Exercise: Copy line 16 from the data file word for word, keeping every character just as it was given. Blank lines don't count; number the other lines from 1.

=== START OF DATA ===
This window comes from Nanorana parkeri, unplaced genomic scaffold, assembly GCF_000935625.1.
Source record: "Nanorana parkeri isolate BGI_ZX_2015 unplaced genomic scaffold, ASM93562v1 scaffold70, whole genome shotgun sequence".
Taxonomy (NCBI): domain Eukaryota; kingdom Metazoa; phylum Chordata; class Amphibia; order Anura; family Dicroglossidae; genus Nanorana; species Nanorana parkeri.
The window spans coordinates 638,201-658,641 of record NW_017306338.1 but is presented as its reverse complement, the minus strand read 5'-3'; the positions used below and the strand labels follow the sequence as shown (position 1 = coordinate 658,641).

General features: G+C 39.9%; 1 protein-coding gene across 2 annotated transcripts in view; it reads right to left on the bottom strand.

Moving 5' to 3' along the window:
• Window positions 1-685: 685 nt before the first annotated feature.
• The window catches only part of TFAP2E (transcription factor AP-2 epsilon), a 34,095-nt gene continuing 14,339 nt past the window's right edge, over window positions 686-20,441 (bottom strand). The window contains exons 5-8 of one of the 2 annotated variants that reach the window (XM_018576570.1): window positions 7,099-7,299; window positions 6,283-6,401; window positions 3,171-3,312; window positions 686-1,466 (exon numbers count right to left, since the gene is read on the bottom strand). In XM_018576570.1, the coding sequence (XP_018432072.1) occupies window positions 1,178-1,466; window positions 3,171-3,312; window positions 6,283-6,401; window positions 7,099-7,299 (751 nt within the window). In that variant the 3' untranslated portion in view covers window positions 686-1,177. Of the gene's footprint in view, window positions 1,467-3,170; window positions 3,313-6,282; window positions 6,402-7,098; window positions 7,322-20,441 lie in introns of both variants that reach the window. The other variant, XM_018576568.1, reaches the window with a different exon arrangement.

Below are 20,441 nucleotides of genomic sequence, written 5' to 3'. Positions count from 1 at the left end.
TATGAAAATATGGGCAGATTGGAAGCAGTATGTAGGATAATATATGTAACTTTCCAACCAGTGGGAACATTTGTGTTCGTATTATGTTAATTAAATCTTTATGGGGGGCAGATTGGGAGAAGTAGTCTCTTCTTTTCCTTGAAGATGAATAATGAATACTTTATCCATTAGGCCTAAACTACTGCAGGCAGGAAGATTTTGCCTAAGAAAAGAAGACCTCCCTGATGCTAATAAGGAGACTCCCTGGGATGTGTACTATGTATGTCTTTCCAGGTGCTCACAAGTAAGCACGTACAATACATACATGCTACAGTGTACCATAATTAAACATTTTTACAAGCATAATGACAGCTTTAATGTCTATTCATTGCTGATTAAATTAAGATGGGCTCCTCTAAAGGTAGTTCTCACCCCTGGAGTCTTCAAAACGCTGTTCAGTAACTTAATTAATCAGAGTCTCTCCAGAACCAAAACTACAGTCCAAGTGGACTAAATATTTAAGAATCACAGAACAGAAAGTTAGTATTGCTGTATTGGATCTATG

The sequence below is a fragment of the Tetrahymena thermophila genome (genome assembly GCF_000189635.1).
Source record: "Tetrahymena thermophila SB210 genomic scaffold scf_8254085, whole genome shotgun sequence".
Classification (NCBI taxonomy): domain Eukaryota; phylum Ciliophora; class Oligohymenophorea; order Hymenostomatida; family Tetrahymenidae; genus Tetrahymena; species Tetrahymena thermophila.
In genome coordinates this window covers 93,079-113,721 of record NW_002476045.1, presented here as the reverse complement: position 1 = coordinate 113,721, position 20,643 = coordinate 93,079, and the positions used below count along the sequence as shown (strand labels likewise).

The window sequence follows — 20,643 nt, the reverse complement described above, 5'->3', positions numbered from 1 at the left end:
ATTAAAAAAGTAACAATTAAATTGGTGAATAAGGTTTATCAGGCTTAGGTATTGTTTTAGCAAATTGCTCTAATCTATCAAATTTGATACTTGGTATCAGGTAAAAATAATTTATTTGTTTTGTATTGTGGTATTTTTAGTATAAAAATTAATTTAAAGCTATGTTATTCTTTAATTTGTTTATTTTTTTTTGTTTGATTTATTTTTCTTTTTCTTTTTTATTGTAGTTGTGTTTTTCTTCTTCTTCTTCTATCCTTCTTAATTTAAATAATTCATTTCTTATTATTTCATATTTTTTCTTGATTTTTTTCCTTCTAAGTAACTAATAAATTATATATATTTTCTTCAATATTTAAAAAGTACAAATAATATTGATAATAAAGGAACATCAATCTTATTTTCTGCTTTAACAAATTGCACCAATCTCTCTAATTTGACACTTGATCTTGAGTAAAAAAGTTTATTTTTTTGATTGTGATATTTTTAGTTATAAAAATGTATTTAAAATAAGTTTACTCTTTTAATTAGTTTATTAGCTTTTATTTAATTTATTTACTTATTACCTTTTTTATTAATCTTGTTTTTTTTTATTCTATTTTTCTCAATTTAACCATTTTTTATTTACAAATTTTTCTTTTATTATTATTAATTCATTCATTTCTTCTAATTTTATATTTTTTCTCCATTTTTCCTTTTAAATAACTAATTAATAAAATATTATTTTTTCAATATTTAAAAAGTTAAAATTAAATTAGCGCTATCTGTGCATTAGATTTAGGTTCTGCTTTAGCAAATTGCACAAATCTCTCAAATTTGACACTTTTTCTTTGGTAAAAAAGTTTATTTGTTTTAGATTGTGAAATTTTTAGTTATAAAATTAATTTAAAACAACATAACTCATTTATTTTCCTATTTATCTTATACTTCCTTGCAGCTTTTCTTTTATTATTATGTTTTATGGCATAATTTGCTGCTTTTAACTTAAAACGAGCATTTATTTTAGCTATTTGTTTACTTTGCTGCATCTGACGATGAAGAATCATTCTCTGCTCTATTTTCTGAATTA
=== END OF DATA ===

ATTAAAAAAGTAACAATTAAATTGGTGAATAAGGTTTATCAGGCTTAGGTATTGTTTTAGCAAATTGCTCTAATCTATCAAATTTGATACTTGGTATCAGGTAAAAATAATTTATTTGTTTTGTATTGTGGTATTTTTAGTATAAAAATTAATTTAAAGCTATGTTATTCTTTAATTTGTTTATTTTTTTTTGTTTGATTTATTTTTCTTTTTCTTTTTTATTGTAGTTGTGTTTTTCTTCTTCTTCTTCTATCCTTCTTAATTTAAATAATTCATTTCTTATTATTTCATATTTTTTCTTGATTTTTTTCCTTCTAAGTAACTAATAAATTATATATATTTTCTTCAATATTTAAAAAGTACAAATAATATTGATAATAAAGGAACATCAATCTTATTTTCTGCTTTAACAAATTGCACCAATCTCTCTAATTTGACACTTGATCTTGAGTAAAAAAGTTTATTTTTTTGATTGTGATATTTTTAGTTATAAAAATGTATTTAAAATAAGTTTACTCTTTTAATTAGTTTATTAGCTTTTATTTAATTTATTTACTTATTACCTTTTTTATTAATCTTGTTTTTTTTTATTCTATTTTTCTCAATTTAACCATTTTTTATTTACAAATTTTTCTTTTATTATTATTAATTCATTCATTTCTTCTAATTTTATATTTTTTCTCCATTTTTCCTTTTAAATAACTAATTAATAAAATATTATTTTTTCAATATTTAAAAAGTTAAAATTAAATTAGCGCTATCTGTGCATTAGATTTAGGTTCTGCTTTAGCAAATTGCACAAATCTCTCAAATTTGACACTTTTTCTTTGGTAAAAAAGTTTATTTGTTTTAGATTGTGAAATTTTTAGTTATAAAATTAATTTAAAACAACATAACTCATTTATTTTCCTATTTATCTTATACTTCCTTGCAGCTTTTCTTTTATTATTATGTTTTATGGCATAATTTGCTGCTTTTAACTTAAAACGAGCATTTATTTTAGCTATTTGTTTACTTTGCTGCATCTGACGATGAAGAATCATTCTCTGCTCTATTTTCTGAATTA